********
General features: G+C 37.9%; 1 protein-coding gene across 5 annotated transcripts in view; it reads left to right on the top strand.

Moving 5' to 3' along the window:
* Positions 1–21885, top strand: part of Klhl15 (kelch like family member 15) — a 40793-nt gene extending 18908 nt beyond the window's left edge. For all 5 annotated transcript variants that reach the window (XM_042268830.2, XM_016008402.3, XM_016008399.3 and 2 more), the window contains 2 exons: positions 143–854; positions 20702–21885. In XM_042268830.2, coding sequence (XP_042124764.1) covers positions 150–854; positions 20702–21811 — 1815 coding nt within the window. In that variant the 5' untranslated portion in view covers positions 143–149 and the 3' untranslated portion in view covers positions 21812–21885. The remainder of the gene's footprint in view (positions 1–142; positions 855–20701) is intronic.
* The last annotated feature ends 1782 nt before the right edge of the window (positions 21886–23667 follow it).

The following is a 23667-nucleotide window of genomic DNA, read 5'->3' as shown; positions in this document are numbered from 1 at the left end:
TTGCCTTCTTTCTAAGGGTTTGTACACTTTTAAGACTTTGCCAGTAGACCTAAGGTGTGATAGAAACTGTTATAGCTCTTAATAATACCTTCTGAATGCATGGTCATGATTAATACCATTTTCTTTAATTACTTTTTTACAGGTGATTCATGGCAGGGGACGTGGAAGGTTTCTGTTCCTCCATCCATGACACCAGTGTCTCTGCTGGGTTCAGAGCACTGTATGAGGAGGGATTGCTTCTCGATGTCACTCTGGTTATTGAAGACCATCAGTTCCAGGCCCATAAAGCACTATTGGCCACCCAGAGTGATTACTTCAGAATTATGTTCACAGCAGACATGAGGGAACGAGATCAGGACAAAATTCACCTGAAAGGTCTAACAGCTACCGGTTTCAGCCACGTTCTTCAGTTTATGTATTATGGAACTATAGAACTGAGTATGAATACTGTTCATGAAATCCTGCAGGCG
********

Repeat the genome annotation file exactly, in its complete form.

General features: G+C 37.9%; 1 protein-coding gene across 5 annotated transcripts in view; it reads left to right on the top strand.

Moving 5' to 3' along the window:
* Positions 1–21885, top strand: part of Klhl15 (kelch like family member 15) — a 40793-nt gene extending 18908 nt beyond the window's left edge. For all 5 annotated transcript variants that reach the window (XM_042268830.2, XM_016008402.3, XM_016008399.3 and 2 more), the window contains 2 exons: positions 143–854; positions 20702–21885. In XM_042268830.2, coding sequence (XP_042124764.1) covers positions 150–854; positions 20702–21811 — 1815 coding nt within the window. In that variant the 5' untranslated portion in view covers positions 143–149 and the 3' untranslated portion in view covers positions 21812–21885. The remainder of the gene's footprint in view (positions 1–142; positions 855–20701) is intronic.
* The last annotated feature ends 1782 nt before the right edge of the window (positions 21886–23667 follow it).

The following is a 23667-nucleotide window of genomic DNA, read 5'->3' as shown; positions in this document are numbered from 1 at the left end:
TTGCCTTCTTTCTAAGGGTTTGTACACTTTTAAGACTTTGCCAGTAGACCTAAGGTGTGATAGAAACTGTTATAGCTCTTAATAATACCTTCTGAATGCATGGTCATGATTAATACCATTTTCTTTAATTACTTTTTTACAGGTGATTCATGGCAGGGGACGTGGAAGGTTTCTGTTCCTCCATCCATGACACCAGTGTCTCTGCTGGGTTCAGAGCACTGTATGAGGAGGGATTGCTTCTCGATGTCACTCTGGTTATTGAAGACCATCAGTTCCAGGCCCATAAAGCACTATTGGCCACCCAGAGTGATTACTTCAGAATTATGTTCACAGCAGACATGAGGGAACGAGATCAGGACAAAATTCACCTGAAAGGTCTAACAGCTACCGGTTTCAGCCACGTTCTTCAGTTTATGTATTATGGAACTATAGAACTGAGTATGAATACTGTTCATGAAATCCTGCAGGCG